Navigating COVID-19: an update from Tajikistan

4 May 2021

The COVID-19 Pandemic has shifted the way we all work, live, and navigate the world. It has also widened and highlighted global inequalities, particularly the delivery of and access to healthcare services and education. As part of a wider series, we will share updates from IFD Project Partners in Tajikistan, Nepal, Tanzania, and Mexico, among others, to share how they have navigated these challenges.

We begin our Series in Tajikistan with PASHA, who received a DermLink Grant in 2020 with the support of an ILDS Member organisation, the Association of Professors of Dermatology (APD). PASHA is a non-profit organisation that focuses on improving capacity for healthcare delivery in low- and middle-income countries through workforce training. With the assistance of the IFD, they sought to establish South-South cooperation between Tajik dermatologists and their counterparts in Nepal.

As part of this exchange, two Tajik dermatologists were set to travel to Nepal for a 1-month observership and knowledge exchange programme at the DI Skin Hospital and Referral Centre (DISHARC). However, the launch of the programme coincided with the pandemic, and travel was no longer feasible. To overcome this, PASHA modified their programme to allow Tajik dermatologists to learn from their Nepali colleagues as part of a weekly online educational case conference.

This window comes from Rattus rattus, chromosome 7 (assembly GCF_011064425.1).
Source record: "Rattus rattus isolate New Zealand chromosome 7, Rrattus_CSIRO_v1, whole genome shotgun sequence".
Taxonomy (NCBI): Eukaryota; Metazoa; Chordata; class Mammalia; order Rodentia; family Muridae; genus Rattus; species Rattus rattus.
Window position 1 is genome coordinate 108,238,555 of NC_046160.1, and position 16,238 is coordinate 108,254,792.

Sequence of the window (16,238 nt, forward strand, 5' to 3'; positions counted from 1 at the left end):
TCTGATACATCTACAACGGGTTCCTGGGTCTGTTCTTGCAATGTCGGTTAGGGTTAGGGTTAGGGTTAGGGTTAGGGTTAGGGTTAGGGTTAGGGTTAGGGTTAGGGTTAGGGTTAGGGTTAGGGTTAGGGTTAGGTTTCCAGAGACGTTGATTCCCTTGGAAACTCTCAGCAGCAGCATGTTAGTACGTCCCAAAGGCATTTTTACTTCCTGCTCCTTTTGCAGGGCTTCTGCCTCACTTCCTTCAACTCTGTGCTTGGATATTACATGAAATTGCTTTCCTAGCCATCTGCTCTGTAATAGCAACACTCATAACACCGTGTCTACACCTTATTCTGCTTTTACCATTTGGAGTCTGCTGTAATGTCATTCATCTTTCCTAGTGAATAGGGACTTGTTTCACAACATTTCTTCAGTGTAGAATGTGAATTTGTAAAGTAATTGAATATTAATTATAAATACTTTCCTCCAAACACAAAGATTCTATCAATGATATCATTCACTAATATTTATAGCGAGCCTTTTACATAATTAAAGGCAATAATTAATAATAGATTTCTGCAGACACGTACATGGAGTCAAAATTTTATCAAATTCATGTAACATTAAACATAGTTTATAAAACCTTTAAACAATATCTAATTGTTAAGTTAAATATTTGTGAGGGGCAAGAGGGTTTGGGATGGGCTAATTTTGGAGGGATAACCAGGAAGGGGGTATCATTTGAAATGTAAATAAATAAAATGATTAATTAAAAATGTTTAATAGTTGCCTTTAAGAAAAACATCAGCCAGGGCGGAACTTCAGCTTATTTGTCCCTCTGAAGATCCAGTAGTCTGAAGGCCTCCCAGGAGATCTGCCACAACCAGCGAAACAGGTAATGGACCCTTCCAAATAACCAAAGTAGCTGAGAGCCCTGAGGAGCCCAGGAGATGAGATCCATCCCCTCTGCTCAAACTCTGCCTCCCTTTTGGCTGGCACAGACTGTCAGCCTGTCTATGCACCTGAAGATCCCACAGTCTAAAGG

During each conference, Dr Rustam Sultonov, one of the lead Tajik dermatologists on this project, presents three to four patient cases and shares the patient’s history along with a differential diagnosis. This was followed by a discussion between dermatologists from Nepal and their counterparts in Tajikistan, with both parties sharing their approach to diagnosis and treatment. Through this, Tajikistan has benefited from the knowledge of their counterparts in Nepal, who practice according to the latest British and American guidelines.

According to Dr Ali Lotfizadeh, PASHA Co-Founder and Director, the online nature of the programme has had many benefits. He notes that:

While the programme is less immersive and does not provide the Tajik dermatologists with the chance to see dermatology care in Nepal up close, it has given a greater number of Tajik dermatologists the chance to participate. Furthermore, the cases that are discussed are of patients from Tajikistan, making the discussions more applicable for Tajik dermatologists. It has also helped increase enthusiasm about the use of computer technology for knowledge exchange and education among Tajik providers. To date, we have held 5 weekly cases conferences and plan to continue the conferences on a weekly basis. This project has taught us that while the COVID-19 pandemic brings challenges in the implementation of educational programmes, it has also had some unintended benefits, such as the one shared here.

To learn more about PASHA and their work, please visit: